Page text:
Updated December 25th, 2023 at 16:30 IST
How Pentagon’s high-power microwave weapons tackle modern drone challenges
The Pentagon is actively considering high-power microwave (HPM) weapons to counter the rising drone threat.
In response to the escalating drone threat witnessed in recent conflicts, the Pentagon is actively considering the deployment of high-power microwave (HPM) weapons. These cutting-edge technologies, once classified, are gaining prominence due to their non-kinetic hard-kill capability against both advanced and ordinary drones.
Over the last two years, military planning and defense industries have witnessed heightened activity. The Ukraine conflict, where civilian drones were employed as kamikaze UAVs, and Russia's introduction of the Lancet loitering munition have accelerated the exploration of countermeasure technologies. The Houthi movement's use of drones over the Red Sea and Hamas employing them against Israel have further underscored the urgency for advanced defense mechanisms.
Non-kinetic hard-kill: Exploring high-power microwave Weapons
High-power microwave (HPM) technology, once shrouded in secrecy, is emerging as a potential game-changer in countering drone threats. With the ability to send a concentrated beam of heavily charged electrical energy, HPMs heat and disable the internal electronics of aerial targets. This 'non-kinetic hard-kill' approach represents a departure from traditional kinetic options and presents a more sophisticated solution.
While HPMs and lasers fall under Directed Energy Weapons (DEWs), they pose technical complexities, high costs, and increased power demands compared to non-kinetic alternatives like jammers. The U.S. military is actively introducing a range of counter-drone systems, with a particular focus on developing and deploying HPM systems. This signifies a shift toward more advanced and targeted defense strategies.
Global scenarios spark urgency in counter-drone technologies
Recent global scenarios, including the use of suicide drones by Hamas and Houthi drone attacks over the Red Sea, have heightened the urgency for advanced counter-drone technologies. The multinational naval force formed in response to Houthi drone incidents underlines the critical need for a cost-effective and sustainable strategy. Firing multimillion-dollar missiles against swarms of inexpensive drones is deemed unsustainable, prompting a strategic shift.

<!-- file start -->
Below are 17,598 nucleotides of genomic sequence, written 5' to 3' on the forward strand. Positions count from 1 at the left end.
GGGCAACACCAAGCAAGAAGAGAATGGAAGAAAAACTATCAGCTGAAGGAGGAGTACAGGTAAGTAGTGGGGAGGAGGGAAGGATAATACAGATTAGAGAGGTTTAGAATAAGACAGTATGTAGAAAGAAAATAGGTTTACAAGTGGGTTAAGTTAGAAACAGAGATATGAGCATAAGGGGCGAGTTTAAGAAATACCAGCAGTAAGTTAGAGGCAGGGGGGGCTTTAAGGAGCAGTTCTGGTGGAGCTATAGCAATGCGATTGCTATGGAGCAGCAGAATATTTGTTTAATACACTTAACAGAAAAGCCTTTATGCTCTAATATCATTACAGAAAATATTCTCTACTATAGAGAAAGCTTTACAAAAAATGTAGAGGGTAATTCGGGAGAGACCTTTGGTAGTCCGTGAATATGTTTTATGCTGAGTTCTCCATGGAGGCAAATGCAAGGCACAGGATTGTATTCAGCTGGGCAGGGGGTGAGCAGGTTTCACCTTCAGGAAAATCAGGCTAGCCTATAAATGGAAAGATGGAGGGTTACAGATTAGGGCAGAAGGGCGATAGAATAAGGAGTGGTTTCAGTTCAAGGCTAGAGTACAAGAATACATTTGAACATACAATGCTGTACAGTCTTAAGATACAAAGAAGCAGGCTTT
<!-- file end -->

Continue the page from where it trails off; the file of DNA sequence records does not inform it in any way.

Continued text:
Recognizing the poor cost-to-benefit ratio in using traditional missiles against cheap drones, Pentagon officials are advocating for a significant increase in the production of counter-drone platforms. The aim is to address the challenge posed by the relatively low cost of small drones, making them the preferred choice for less sophisticated armies, terrorists, and militant groups.
The U.S. Army, under the leadership of Maj Gen Sean Gainey, is actively pursuing technologies like directed energy, high-powered microwave, and low-cost interceptors. Recent acquisitions, such as the Leonidas system from Epirus, signify a concerted effort to enhance the country's defense capabilities against evolving drone threats. These technological innovations mark a pivotal moment in the evolution of defense strategies.
Navigating drone threat challenges
Despite advancements in HPM technology and other directed energy solutions, challenges persist. The ubiquity and variety of drones make it difficult to define the threat, leading to ongoing debates over what constitutes a drone swarm. Additionally, the high-power requirements and logistical complexities of DEWs pose operational challenges that need to be addressed in the pursuit of effective counter-drone solutions.
In conclusion, the Pentagon's exploration of high-power microwave weapons represents a strategic shift in response to emerging threats, underlining the importance of staying ahead in the technological arms race against evolving drone capabilities. The pursuit of cost-effective and sophisticated solutions marks a new dawn in military planning and defense strategies.
Published December 25th, 2023 at 16:30 IST